One of the newest cultural trends sweeping the nation is all about the art of being alone.
From eating, drinking, shopping and living solo, this new trend seems to defy the once cultural norm of “togetherness.”
With the phenomena of “honsul” and “honbap” -- meaning to “drink alone” and “eat alone,” respectively -- there no longer appears to be social stigmas attached to requesting a table for one. Nor is there a corresponding gasp of dismay or pity for one going to a bar solo and enjoying a cocktail or two.
The trend is so prevalent that it inspired cable channel tvN to come up with a romance drama last year called “Drinking Solo,” starring Ha Seok-jin and Park Ha-sun.
The number of single-person households in Korea is also on the rise. According to data from Statistics Korea, the number of single households in Korea was 27.2 percent in 2015, five times higher than the number living alone in 1990. The agency estimates that the figure will reach 30 percent of all households by 2021.
Even the number of people watching movies in theaters alone has seen a slight spike. Data from CJ’s CGV cinema theater revealed single-person ticket sales make up around 18 percent of total ticket sales. It expects the figure to grow in the coming years.
Contrary to what some people may believe, the trend is not limited to singles and does not necessarily stem from not having anyone to do such activities with.
For office worker Lee Jin-ah, 29, being married does not mean she does not enjoy dining and drinking solo.
“I tend to drink alone about once or twice a week, but not out at a bar, just at home by myself,” said Lee. “Still even at home though, I eat alone often because my husband and I have different work hours, so we cannot always have dinner together. But I don’t just eat alone at home, I eat lunch by myself outside almost every day.”
“Honestly, I quite enjoy eating lunch alone during weekdays,” she says. “Part of it has to do with the fact that I prefer not having to eat with co-workers. Eating with co-workers usually means having to talk about work, or each other’s personal lives, which is not what I want to do during my lunch break. Because I do consider it my break time, I just like to relax and eat my lunch in peace before I have to go back to the office.”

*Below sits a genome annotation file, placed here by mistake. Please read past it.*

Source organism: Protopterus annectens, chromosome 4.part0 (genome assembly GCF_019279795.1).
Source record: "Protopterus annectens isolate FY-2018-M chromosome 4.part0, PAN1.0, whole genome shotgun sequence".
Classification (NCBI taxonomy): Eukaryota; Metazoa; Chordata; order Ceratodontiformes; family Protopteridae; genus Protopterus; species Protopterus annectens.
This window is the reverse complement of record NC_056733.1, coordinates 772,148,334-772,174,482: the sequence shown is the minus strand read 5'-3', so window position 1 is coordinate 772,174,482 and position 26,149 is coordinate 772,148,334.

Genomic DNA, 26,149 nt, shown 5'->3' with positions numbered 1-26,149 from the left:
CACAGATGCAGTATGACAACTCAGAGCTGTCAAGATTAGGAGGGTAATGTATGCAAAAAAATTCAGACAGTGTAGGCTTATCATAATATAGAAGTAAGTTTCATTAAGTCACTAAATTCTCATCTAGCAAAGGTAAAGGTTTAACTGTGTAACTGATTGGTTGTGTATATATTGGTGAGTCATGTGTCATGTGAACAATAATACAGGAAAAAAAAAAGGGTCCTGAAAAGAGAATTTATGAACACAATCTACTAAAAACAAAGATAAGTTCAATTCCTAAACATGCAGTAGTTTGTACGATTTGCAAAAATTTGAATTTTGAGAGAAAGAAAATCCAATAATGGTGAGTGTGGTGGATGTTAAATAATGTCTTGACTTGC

A joint survey of 1,418 adults, conducted by employment sites Alba and Job Search last year, found that 72 percent of the respondents eat lunch by themselves. Of the respondents, 41.6 percent said they eat alone to keep their mealtime simple, 16.8 percent said it was to save time, and roughly 14 percent said they just wanted some time alone.
Only 27.6 percent of the survey participants admitted to eating alone because they have no one to join them. When asked if they felt uncomfortable dining alone at a restaurant, 83.8 percent said no.
Last November, the Ministry of Food and Drug Safety conducted a study on 2,000 Koreans (1,028 males and 972 females, from 17 cities and provinces) aged 20 to 40 who had consumed alcohol within the last six months.
According to the study, 66.1 percent of the participants said they had consumed alcohol alone, with 25.5 percent saying the number of times they drank solo has increased within the last six months.
“I know there are some people out there who consider this culture of eating and drinking alone like some kind of social issue, like being a loner. I think this could be true in other societies, but here in Korea, I don’t really think it is,” Lee added.
“We live is a society that overly emphasizes togetherness. But I think you have to take into consideration that doing things alone is not bad. As we stress togetherness so much in Korean culture, I think the new generation is trying to get away from that. Just having someone there (to eat or drink with) does not mean you are living a happy, fulfilling life,” Lee said.
By Julie Jackson (firstname.lastname@example.org